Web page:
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Syrian Army Sends Reinforcements to Daraa


In this image taken from amateur video posted on the Internet by Shaam News Network, protesters in the northeastern town of Qamishli, Syria, tear down billboards with photos of President Bashar Assad, left, and his father Hafez Assad, April 29, 2011

In this image taken from amateur video posted on the Internet by Shaam News Network, protesters in the northeastern town of Qamishli, Syria, tear down billboards with photos of President Bashar Assad, left, and his father Hafez Assad, April 29, 2011

After a bloody day of anti-government protests Friday in which say at least 62 people were reported killed, eyewitnesses said Saturday that Syrian tanks and helicopters had entered the southern city of Daraa, where the uprising began six weeks ago. Syrian activists say six people were killed Saturday, after the military and snipers opened fire on civilians. Activists say a woman and her two daughters were among those killed when a tank shell hit their home.

The dead in Daraa appeared to go unburied as residents stayed indoors, afraid of what witnesses said were at least two dozen military vehicles, including tanks and helicopters, that had entered the city.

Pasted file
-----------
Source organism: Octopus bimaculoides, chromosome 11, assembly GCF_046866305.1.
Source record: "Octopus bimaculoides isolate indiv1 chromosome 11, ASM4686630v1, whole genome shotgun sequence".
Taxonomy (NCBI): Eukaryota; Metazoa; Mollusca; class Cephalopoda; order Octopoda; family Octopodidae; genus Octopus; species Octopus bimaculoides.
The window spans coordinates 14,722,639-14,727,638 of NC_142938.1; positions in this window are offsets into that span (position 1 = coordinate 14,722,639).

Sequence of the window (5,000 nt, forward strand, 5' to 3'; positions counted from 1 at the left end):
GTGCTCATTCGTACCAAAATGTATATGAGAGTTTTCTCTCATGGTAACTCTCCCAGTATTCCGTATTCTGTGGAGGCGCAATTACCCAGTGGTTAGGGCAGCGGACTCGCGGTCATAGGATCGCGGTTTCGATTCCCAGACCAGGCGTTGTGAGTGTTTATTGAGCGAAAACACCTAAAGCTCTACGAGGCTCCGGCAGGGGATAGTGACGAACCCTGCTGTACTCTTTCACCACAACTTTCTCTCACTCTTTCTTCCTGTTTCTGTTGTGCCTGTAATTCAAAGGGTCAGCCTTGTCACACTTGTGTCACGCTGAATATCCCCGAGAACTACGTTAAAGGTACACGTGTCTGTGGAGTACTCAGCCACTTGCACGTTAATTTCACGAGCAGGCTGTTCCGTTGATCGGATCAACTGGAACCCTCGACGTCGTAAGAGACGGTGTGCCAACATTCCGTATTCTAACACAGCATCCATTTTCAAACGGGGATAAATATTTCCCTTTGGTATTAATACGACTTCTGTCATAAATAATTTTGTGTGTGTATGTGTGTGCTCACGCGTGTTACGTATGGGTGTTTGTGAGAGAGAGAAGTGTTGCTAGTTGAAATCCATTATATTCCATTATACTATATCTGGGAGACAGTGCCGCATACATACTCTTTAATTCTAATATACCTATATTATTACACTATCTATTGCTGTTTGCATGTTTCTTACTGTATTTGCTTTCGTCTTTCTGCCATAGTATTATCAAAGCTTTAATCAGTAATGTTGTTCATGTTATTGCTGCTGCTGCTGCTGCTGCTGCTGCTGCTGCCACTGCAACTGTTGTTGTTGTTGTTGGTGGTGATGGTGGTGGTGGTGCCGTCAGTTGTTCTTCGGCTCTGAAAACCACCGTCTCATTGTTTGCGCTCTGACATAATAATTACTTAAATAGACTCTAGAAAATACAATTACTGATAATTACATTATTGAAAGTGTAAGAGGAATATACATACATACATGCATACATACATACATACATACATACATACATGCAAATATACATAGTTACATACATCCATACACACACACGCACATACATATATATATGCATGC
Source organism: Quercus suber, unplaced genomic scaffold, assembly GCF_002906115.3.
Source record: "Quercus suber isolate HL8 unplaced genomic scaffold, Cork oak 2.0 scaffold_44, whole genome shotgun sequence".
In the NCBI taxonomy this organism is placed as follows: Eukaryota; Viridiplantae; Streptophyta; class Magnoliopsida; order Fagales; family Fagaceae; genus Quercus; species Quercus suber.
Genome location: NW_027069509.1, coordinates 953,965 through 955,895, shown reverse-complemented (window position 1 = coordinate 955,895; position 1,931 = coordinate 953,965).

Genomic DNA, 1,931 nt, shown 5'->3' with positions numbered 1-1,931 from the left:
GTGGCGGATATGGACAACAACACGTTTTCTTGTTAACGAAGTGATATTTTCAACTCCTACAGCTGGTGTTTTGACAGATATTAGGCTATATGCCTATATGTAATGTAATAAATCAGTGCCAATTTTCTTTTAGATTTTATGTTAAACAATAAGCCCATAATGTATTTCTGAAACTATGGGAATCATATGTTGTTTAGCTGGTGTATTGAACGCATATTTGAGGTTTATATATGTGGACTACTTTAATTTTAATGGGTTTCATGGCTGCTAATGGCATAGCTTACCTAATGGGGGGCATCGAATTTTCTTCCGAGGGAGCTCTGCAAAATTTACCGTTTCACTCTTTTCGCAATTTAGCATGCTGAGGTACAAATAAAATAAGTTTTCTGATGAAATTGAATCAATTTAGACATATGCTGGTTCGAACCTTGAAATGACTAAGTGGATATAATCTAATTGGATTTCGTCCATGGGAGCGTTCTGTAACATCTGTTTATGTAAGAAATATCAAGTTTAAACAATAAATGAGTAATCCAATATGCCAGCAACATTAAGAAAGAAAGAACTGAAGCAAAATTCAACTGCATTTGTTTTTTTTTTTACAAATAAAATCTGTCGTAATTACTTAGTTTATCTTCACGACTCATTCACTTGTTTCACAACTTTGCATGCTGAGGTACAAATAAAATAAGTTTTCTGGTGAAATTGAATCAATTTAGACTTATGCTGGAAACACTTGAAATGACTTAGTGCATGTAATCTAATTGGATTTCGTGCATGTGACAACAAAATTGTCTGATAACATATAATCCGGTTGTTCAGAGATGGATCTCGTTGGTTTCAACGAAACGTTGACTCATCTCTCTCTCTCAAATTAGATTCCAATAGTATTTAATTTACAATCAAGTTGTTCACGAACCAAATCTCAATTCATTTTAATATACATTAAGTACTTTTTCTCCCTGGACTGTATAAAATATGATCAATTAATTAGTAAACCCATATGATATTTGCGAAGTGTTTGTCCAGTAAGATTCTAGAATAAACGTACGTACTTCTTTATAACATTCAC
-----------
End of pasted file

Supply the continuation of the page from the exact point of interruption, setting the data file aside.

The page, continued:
It has become increasingly difficult to reach residents in the sealed off town since Monday when the government of President Bashar al-Assad first sent the military in to crush the protests. But Khaled El Ekhetyar, a Syrian activist based in Beirut, was able to contact some residents in Daraa Saturday.

He tells VOA they said the town is under heavy shelling. El Ekhetyar said residents told him that the Syrian army is also targeting refrigerator trucks which are being used as makeshift morgues.

"They said that the army actually are targeting those [trucks] just to erase any evidence of the crime. Because if they get rid of the bodies nobody would know that anybody was killed," he said.

He added that witnesses say there are also serious shortages of basic necessities and services. "The humanitarian situation is really miserable. They lack flour, water, medications, gas, fuel, even bread. Everything," said Ekhetyar.

On Friday, tens of thousands of people took to the streets nationwide, including in the capital Damascus, shouting anti-government slogans. In several places, the government used violent means to disperse them leading to numerous casualties.

Syrian authorities blame armed gangs and infiltrators supplied with weapons from Lebanon and Iraq for inciting the protests. The Assad regime claims its military crackdown is intended to protect citizens.

But human rights groups say more than 500 demonstrators have been killed since the uprising began on March 15 and the U.N. Human Rights Council has ordered an investigation into the violence.

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